This remarkable oration of Themistius disposed the emperor to be somewhat more humane, and the punishments became in consequence less severe than before. He would not have wholly withdrawn his wrath from the priests unless the anxieties of public affairs had supervened, and not permitted him to pursue them further. For the Goths, who inhabited the regions beyond the Ister, and had conquered other barbarians, having been vanquished and driven from their country by the Huns, had passed over into the Roman boundaries. The Huns, it is said, were unknown to the Thracians of the Ister and the Goths before this period; for though they were dwelling secretly near to one another, a lake of vast extent was between them, and the inhabitants on each side of the lake respectively imagined that their own country was situated at the extremity of the earth, and that there was nothing beyond them but the sea and water. It so happened, however, that an ox, tormented by insects, plunged into the lake, and was pursued by the herdsman; who, perceiving for the first time that the opposite bank was inhabited, made known the circumstance to his fellow-tribesmen. Some, however, relate that a stag was fleeing, and showed some of the hunters who were of the race of the Huns the way which was concealed superficially by the water. On arriving at the opposite bank, the hunters were struck with the beauty of the country, the serenity of the air, and the adaptedness for cultivation; and they reported what they had seen to their king. The Huns then made an attempt to attack the Goths with a few soldiers; but they afterwards raised a powerful army, conquered the Goths in battle, and took possession of their whole country. The vanquished nation, being pursued by their enemies, crossed over into the Roman territories. They passed over the river, and dispatched an embassy to the emperor, assuring him of their co-operation in any warfare in which he might engage, provided that he would assign a portion of land for them to inhabit. Ulphilas, the bishop of the nation, was the chief of the embassy. The object of his embassy was fully accomplished, and the Goths were permitted to take up their abode in Thrace. Soon after contentions broke out among them, which led to their division into two parts, one of which was headed by Athanaric, and the other by Phritigernes. They took up arms against each other, and Phritigernes was vanquished, and implored the assistance of the Romans. The emperor having commanded the troops in Thrace to assist and to ally with him, a second battle was fought, and Athanaric and his party were put to flight. In acknowledgment of the timely succor afforded by Valens, and in proof of his fidelity to the Romans, Phritigernes embraced the religion of the emperor, and persuaded the barbarians over whom he ruled to follow his example. It does not, however, appear to me that this is the only reason that can be advanced to account for the Goths having retained, even to the present day, the tenets of Arianism. For Ulphilas, their bishop, originally held no opinions at variance with those of the Catholic Church; for during the reign of Constantius, though he took part, as I am convinced, from thoughtlessness, at the council of Constantinople, in conjunction with Eudoxius and Acacius, yet he did not swerve from the doctrines of the Nicæan council. He afterwards, it appears, returned to Constantinople, and, it is said, entered into disputations on doctrinal topics with the chiefs of the Arian faction; and they promised to lay his requests before the emperor, and forward the object of his embassy, if he would conform to their opinions. Compelled by the urgency of the occasion, or, possibly, thinking that it was better to hold such views concerning the Divine nature, Ulphilas entered into communion with the Arians, and separated himself and his whole nation from all connection with the Catholic Church. For as he had instructed the Goths in the elements of religion, and through him they shared in a gentler mode of life, they placed the most implicit confidence in his directions, and were firmly convinced that he could neither do nor say anything that was evil. He had, in fact, given many signal proofs of the greatness of his virtue. He had exposed himself to innumerable perils in defense of the faith, during the period that the aforesaid barbarians were given to pagan worship. He taught them the use of letters, and translated the Sacred Scriptures into their own language. It was on this account, that the barbarians on the banks of the Ister followed the tenets of Arius. At the same period, there were many of the subjects of Phritigernes who testified to Christ, and were martyred. Athanaric resented that his subjects had become Christian under the persuasion of Ulphilas; and because they had abandoned the cult of their fathers, he subjected many individuals to many punishments; some he put to death after they had been dragged before tribunals and had nobly confessed the doctrine, and others were slain without being permitted to utter a single word in their own defense. It is said that the officers appointed by Athanaric to execute his cruel mandates, caused a statue to be constructed, which they placed on a chariot, and had it conveyed to the tents of those who were suspected of having embraced Christianity, and who were therefore commanded to worship the statue and offer sacrifice; if they refused to do so, the men and the tents were burnt together. But I have heard that an outrage of still greater atrocity was perpetrated at this period. Many refused to obey those who were compelling them by force to sacrifice. Among them were men and women; of the latter some were leading their little children, others were nourishing their new-born infants at the breast; they fled to their church, which was a tent. The pagans set fire to it, and all were destroyed.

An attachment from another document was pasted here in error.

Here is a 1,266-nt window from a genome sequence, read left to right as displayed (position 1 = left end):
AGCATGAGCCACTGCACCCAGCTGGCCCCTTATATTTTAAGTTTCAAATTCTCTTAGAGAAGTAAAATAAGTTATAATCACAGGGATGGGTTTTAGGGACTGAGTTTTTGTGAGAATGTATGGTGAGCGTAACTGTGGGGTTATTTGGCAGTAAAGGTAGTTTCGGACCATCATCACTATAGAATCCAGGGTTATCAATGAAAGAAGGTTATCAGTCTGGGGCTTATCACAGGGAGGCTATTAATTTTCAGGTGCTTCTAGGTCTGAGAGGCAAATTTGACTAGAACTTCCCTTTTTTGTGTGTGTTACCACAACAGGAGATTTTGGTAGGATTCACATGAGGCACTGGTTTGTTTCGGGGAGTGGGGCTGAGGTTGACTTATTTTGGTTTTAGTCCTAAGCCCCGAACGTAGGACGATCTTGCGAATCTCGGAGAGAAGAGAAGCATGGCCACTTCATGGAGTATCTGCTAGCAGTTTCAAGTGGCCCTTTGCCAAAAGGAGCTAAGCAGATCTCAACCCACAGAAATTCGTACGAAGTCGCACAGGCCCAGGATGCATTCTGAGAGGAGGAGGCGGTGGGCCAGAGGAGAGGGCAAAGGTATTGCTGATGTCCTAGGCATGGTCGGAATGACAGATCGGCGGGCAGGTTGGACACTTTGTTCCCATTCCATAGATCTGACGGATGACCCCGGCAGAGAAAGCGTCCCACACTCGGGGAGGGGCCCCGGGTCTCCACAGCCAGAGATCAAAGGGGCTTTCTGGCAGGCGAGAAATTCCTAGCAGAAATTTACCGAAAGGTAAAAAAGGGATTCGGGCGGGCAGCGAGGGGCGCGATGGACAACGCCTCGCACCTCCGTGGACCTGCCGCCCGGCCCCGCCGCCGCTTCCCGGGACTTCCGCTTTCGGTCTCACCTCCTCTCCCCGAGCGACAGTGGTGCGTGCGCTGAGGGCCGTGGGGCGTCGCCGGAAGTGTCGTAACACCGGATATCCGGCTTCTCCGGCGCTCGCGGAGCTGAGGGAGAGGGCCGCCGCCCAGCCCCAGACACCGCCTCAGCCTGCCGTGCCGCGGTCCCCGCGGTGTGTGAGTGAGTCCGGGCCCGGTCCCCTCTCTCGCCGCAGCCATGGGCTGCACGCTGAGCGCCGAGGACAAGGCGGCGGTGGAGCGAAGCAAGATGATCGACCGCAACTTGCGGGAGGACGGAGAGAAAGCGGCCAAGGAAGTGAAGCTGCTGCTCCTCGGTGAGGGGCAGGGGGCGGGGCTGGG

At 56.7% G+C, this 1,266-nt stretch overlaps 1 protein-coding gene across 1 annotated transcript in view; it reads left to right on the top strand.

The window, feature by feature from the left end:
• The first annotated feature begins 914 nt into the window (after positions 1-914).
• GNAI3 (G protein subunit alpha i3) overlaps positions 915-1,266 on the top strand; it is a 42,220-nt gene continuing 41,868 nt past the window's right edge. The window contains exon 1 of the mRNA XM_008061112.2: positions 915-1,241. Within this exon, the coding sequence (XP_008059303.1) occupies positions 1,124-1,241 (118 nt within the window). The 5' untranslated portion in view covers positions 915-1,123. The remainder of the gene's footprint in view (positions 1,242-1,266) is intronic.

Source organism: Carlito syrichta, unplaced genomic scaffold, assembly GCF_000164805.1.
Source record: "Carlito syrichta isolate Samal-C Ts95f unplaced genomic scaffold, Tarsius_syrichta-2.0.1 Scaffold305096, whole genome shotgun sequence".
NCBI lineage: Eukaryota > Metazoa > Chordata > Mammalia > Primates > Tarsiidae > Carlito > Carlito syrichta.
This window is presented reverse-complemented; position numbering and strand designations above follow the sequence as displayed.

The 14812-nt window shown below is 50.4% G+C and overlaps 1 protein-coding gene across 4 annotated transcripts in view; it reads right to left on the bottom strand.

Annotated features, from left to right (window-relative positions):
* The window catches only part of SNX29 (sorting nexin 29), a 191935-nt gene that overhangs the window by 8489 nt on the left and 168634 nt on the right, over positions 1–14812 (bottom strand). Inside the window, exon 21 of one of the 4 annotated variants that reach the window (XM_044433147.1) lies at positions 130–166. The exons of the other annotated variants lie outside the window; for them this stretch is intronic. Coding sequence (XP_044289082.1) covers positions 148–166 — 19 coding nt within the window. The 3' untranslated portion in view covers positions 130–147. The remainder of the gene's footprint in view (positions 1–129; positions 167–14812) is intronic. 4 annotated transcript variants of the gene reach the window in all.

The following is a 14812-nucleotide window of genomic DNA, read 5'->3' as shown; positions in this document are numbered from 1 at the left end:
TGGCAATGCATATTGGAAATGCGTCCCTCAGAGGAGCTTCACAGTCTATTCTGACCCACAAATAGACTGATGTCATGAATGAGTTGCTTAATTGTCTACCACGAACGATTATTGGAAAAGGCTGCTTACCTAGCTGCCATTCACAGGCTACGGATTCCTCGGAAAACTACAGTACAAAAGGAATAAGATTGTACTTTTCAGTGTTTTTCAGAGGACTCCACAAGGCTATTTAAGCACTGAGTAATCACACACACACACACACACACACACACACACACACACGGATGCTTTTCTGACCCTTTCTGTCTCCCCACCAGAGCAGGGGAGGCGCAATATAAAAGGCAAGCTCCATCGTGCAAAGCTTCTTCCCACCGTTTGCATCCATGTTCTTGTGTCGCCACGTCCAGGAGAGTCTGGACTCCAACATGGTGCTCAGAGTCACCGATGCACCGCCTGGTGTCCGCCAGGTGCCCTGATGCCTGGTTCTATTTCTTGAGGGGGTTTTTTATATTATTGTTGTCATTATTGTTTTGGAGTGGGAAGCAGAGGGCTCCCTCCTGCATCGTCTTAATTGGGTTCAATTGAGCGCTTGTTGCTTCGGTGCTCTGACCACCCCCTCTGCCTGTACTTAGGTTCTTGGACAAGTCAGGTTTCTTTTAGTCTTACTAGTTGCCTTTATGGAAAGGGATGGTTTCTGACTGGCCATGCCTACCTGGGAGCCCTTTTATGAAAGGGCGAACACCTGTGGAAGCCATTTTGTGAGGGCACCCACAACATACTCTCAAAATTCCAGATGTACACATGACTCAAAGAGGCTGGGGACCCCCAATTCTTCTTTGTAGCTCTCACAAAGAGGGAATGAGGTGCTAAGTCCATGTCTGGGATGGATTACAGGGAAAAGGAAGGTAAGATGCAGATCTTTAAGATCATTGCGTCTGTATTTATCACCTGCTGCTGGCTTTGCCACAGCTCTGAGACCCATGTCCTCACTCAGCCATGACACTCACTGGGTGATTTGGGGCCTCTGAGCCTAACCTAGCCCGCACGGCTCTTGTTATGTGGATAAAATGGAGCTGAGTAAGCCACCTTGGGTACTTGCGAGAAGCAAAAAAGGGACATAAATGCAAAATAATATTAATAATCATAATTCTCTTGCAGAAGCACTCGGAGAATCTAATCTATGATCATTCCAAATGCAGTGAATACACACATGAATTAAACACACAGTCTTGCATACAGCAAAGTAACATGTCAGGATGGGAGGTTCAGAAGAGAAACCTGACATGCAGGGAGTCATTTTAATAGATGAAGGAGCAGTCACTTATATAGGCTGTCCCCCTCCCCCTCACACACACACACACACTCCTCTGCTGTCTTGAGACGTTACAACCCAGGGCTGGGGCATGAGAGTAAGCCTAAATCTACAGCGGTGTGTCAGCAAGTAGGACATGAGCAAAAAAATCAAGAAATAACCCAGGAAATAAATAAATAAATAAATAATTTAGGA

The Goths were not long in making peace among themselves; and in unreasonable excitement, they then began to ravage Thrace and to pillage the cities and villages. Valens, on inquiry, learned by experiment how great a mistake he had made; for he had calculated that the Goths would always be useful to the empire and formidable to its enemies, and had therefore neglected the reinforcement of the Roman ranks. He had taken gold from the cities and villages under the Romans, instead of the usual complement of men for the military service. On his expectation being thus frustrated, he quitted Antioch and hastened to Constantinople. Hence the persecution which he had been carrying on against Christians differing in opinion from himself, had a truce. Euzoïus, president of the Arians, died, and Dorotheus was proposed for his government.